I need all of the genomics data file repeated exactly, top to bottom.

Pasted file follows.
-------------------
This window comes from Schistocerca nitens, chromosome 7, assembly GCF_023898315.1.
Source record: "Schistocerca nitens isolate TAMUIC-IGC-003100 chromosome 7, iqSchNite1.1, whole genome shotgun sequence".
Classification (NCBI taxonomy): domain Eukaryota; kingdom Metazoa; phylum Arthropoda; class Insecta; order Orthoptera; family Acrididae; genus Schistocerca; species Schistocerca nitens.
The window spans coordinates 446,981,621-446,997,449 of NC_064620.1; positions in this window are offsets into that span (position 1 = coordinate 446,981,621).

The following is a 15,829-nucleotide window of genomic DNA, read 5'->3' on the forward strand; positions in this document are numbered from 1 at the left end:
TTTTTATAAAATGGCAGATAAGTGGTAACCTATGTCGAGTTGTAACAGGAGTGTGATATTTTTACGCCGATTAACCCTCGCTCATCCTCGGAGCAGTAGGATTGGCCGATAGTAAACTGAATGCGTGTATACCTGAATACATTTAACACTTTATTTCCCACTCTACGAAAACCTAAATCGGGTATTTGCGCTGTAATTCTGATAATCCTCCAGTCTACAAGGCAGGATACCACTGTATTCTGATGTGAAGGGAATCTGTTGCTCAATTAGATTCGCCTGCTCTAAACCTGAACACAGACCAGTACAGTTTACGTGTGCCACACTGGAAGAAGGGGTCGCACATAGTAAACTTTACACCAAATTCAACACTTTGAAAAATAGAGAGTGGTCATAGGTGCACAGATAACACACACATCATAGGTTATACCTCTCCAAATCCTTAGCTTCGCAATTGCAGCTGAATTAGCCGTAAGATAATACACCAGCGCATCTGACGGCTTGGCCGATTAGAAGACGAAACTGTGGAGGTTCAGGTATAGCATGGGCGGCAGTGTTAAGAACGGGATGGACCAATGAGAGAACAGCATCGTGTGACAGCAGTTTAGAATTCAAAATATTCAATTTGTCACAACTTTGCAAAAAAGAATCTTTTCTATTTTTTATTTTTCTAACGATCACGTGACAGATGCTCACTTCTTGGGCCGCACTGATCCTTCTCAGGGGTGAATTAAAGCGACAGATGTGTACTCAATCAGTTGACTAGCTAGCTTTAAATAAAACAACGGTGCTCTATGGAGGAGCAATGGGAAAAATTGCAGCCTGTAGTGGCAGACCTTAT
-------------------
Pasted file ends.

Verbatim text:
This window comes from Schistocerca nitens, chromosome 7, assembly GCF_023898315.1.
Source record: "Schistocerca nitens isolate TAMUIC-IGC-003100 chromosome 7, iqSchNite1.1, whole genome shotgun sequence".
Classification (NCBI taxonomy): domain Eukaryota; kingdom Metazoa; phylum Arthropoda; class Insecta; order Orthoptera; family Acrididae; genus Schistocerca; species Schistocerca nitens.
The window spans coordinates 446,981,621-446,997,449 of NC_064620.1; positions in this window are offsets into that span (position 1 = coordinate 446,981,621).

The following is a 15,829-nucleotide window of genomic DNA, read 5'->3' on the forward strand; positions in this document are numbered from 1 at the left end:
TTTTTATAAAATGGCAGATAAGTGGTAACCTATGTCGAGTTGTAACAGGAGTGTGATATTTTTACGCCGATTAACCCTCGCTCATCCTCGGAGCAGTAGGATTGGCCGATAGTAAACTGAATGCGTGTATACCTGAATACATTTAACACTTTATTTCCCACTCTACGAAAACCTAAATCGGGTATTTGCGCTGTAATTCTGATAATCCTCCAGTCTACAAGGCAGGATACCACTGTATTCTGATGTGAAGGGAATCTGTTGCTCAATTAGATTCGCCTGCTCTAAACCTGAACACAGACCAGTACAGTTTACGTGTGCCACACTGGAAGAAGGGGTCGCACATAGTAAACTTTACACCAAATTCAACACTTTGAAAAATAGAGAGTGGTCATAGGTGCACAGATAACACACACATCATAGGTTATACCTCTCCAAATCCTTAGCTTCGCAATTGCAGCTGAATTAGCCGTAAGATAATACACCAGCGCATCTGACGGCTTGGCCGATTAGAAGACGAAACTGTGGAGGTTCAGGTATAGCATGGGCGGCAGTGTTAAGAACGGGATGGACCAATGAGAGAACAGCATCGTGTGACAGCAGTTTAGAATTCAAAATATTCAATTTGTCACAACTTTGCAAAAAAGAATCTTTTCTATTTTTTATTTTTCTAACGATCACGTGACAGATGCTCACTTCTTGGGCCGCACTGATCCTTCTCAGGGGTGAATTAAAGCGACAGATGTGTACTCAATCAGTTGACTAGCTAGCTTTAAATAAAACAACGGTGCTCTATGGAGGAGCAATGGGAAAAATTGCAGCCTGTAGTGGCAGACCTTAT